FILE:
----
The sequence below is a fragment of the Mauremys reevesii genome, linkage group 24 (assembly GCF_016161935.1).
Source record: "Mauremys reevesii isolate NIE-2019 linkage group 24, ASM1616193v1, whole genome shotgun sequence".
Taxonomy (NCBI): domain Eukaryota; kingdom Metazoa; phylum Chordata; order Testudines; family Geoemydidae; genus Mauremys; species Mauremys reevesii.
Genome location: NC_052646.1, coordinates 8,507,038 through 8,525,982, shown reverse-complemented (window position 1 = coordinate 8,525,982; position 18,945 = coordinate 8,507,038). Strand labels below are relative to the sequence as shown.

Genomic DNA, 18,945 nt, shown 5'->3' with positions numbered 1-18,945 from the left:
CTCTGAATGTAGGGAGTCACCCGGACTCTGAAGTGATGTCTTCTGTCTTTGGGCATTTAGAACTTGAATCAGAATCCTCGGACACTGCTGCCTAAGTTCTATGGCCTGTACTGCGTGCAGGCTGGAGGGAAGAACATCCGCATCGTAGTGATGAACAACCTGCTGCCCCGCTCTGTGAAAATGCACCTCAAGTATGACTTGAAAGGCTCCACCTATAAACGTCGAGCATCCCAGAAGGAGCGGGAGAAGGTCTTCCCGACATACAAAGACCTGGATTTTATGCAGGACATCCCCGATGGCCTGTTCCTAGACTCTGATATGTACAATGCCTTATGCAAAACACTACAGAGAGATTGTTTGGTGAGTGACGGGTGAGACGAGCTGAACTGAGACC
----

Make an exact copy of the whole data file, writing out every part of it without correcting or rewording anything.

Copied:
The sequence below is a fragment of the Mauremys reevesii genome, linkage group 24 (assembly GCF_016161935.1).
Source record: "Mauremys reevesii isolate NIE-2019 linkage group 24, ASM1616193v1, whole genome shotgun sequence".
Taxonomy (NCBI): domain Eukaryota; kingdom Metazoa; phylum Chordata; order Testudines; family Geoemydidae; genus Mauremys; species Mauremys reevesii.
Genome location: NC_052646.1, coordinates 8,507,038 through 8,525,982, shown reverse-complemented (window position 1 = coordinate 8,525,982; position 18,945 = coordinate 8,507,038). Strand labels below are relative to the sequence as shown.

Genomic DNA, 18,945 nt, shown 5'->3' with positions numbered 1-18,945 from the left:
CTCTGAATGTAGGGAGTCACCCGGACTCTGAAGTGATGTCTTCTGTCTTTGGGCATTTAGAACTTGAATCAGAATCCTCGGACACTGCTGCCTAAGTTCTATGGCCTGTACTGCGTGCAGGCTGGAGGGAAGAACATCCGCATCGTAGTGATGAACAACCTGCTGCCCCGCTCTGTGAAAATGCACCTCAAGTATGACTTGAAAGGCTCCACCTATAAACGTCGAGCATCCCAGAAGGAGCGGGAGAAGGTCTTCCCGACATACAAAGACCTGGATTTTATGCAGGACATCCCCGATGGCCTGTTCCTAGACTCTGATATGTACAATGCCTTATGCAAAACACTACAGAGAGATTGTTTGGTGAGTGACGGGTGAGACGAGCTGAACTGAGACC